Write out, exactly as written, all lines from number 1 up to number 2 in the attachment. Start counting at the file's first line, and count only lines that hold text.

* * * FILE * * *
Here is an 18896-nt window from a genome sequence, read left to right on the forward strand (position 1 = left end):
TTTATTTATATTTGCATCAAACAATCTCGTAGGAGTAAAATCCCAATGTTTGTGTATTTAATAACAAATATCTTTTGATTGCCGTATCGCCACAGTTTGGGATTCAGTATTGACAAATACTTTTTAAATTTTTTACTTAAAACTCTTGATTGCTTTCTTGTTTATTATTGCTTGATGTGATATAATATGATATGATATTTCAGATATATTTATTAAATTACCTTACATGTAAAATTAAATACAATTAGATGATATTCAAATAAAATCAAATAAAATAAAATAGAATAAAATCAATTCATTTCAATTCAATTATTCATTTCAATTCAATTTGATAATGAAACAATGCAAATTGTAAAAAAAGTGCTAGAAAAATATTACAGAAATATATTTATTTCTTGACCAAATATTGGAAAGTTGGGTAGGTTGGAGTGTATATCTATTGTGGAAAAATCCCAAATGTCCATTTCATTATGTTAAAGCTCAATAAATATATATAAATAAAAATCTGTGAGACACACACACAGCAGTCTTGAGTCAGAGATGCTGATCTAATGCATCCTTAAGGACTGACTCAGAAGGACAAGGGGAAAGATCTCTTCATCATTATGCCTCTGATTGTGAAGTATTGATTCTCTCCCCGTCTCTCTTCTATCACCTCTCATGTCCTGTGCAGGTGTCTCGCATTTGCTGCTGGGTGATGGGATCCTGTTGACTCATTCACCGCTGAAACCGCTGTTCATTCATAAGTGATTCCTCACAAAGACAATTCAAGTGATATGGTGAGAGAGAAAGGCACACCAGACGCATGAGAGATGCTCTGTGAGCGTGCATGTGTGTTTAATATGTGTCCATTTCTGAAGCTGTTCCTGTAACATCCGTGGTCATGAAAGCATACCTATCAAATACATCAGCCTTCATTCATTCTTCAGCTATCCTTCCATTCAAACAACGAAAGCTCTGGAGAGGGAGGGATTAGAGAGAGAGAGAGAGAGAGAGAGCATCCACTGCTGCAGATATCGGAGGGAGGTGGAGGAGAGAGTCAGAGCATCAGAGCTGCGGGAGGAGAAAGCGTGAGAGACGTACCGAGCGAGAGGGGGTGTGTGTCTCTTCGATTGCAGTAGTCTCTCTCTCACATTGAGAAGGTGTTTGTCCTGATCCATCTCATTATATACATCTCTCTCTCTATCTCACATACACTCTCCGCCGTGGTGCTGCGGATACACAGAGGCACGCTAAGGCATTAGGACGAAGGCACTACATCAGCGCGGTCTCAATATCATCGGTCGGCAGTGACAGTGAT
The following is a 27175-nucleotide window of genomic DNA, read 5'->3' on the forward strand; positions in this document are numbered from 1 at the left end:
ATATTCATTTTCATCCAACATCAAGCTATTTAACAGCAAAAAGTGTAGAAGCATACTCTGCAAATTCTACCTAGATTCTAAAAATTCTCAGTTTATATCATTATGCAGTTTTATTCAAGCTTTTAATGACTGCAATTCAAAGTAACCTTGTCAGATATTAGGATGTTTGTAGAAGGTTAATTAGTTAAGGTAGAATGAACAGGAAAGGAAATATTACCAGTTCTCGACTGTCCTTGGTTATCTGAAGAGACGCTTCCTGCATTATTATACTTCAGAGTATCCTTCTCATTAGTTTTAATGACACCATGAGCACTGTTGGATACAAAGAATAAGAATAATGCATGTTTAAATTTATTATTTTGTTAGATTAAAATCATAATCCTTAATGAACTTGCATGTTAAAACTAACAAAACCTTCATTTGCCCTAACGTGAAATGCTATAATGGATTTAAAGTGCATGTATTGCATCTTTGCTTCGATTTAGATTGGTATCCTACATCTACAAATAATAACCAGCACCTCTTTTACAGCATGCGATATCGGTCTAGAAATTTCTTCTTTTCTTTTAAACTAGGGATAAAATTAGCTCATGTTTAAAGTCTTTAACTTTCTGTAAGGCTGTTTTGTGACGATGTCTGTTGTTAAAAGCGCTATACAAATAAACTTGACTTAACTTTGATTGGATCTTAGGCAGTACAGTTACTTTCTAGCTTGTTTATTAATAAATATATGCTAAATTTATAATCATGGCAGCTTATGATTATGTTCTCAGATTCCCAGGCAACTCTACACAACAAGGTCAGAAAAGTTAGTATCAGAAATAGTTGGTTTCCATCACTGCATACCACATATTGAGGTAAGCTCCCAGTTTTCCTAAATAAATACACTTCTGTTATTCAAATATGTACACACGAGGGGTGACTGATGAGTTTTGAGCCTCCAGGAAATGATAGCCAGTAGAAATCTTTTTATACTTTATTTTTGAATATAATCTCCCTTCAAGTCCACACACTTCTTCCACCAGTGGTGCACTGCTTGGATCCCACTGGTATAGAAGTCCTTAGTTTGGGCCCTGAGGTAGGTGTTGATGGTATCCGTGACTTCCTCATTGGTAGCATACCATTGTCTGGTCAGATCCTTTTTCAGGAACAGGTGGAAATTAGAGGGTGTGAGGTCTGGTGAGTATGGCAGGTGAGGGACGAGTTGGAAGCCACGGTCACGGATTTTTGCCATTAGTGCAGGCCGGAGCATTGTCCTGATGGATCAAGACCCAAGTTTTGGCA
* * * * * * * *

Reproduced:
Here is an 18896-nt window from a genome sequence, read left to right on the forward strand (position 1 = left end):
TTTATTTATATTTGCATCAAACAATCTCGTAGGAGTAAAATCCCAATGTTTGTGTATTTAATAACAAATATCTTTTGATTGCCGTATCGCCACAGTTTGGGATTCAGTATTGACAAATACTTTTTAAATTTTTTACTTAAAACTCTTGATTGCTTTCTTGTTTATTATTGCTTGATGTGATATAATATGATATGATATTTCAGATATATTTATTAAATTACCTTACATGTAAAATTAAATACAATTAGATGATATTCAAATAAAATCAAATAAAATAAAATAGAATAAAATCAATTCATTTCAATTCAATTATTCATTTCAATTCAATTTGATAATGAAACAATGCAAATTGTAAAAAAAGTGCTAGAAAAATATTACAGAAATATATTTATTTCTTGACCAAATATTGGAAAGTTGGGTAGGTTGGAGTGTATATCTATTGTGGAAAAATCCCAAATGTCCATTTCATTATGTTAAAGCTCAATAAATATATATAAATAAAAATCTGTGAGACACACACACAGCAGTCTTGAGTCAGAGATGCTGATCTAATGCATCCTTAAGGACTGACTCAGAAGGACAAGGGGAAAGATCTCTTCATCATTATGCCTCTGATTGTGAAGTATTGATTCTCTCCCCGTCTCTCTTCTATCACCTCTCATGTCCTGTGCAGGTGTCTCGCATTTGCTGCTGGGTGATGGGATCCTGTTGACTCATTCACCGCTGAAACCGCTGTTCATTCATAAGTGATTCCTCACAAAGACAATTCAAGTGATATGGTGAGAGAGAAAGGCACACCAGACGCATGAGAGATGCTCTGTGAGCGTGCATGTGTGTTTAATATGTGTCCATTTCTGAAGCTGTTCCTGTAACATCCGTGGTCATGAAAGCATACCTATCAAATACATCAGCCTTCATTCATTCTTCAGCTATCCTTCCATTCAAACAACGAAAGCTCTGGAGAGGGAGGGATTAGAGAGAGAGAGAGAGAGAGAGAGCATCCACTGCTGCAGATATCGGAGGGAGGTGGAGGAGAGAGTCAGAGCATCAGAGCTGCGGGAGGAGAAAGCGTGAGAGACGTACCGAGCGAGAGGGGGTGTGTGTCTCTTCGATTGCAGTAGTCTCTCTCTCACATTGAGAAGGTGTTTGTCCTGATCCATCTCATTATATACATCTCTCTCTCTATCTCACATACACTCTCCGCCGTGGTGCTGCGGATACACAGAGGCACGCTAAGGCATTAGGACGAAGGCACTACATCAGCGCGGTCTCAATATCATCGGTCGGCAGTGACAGTGAT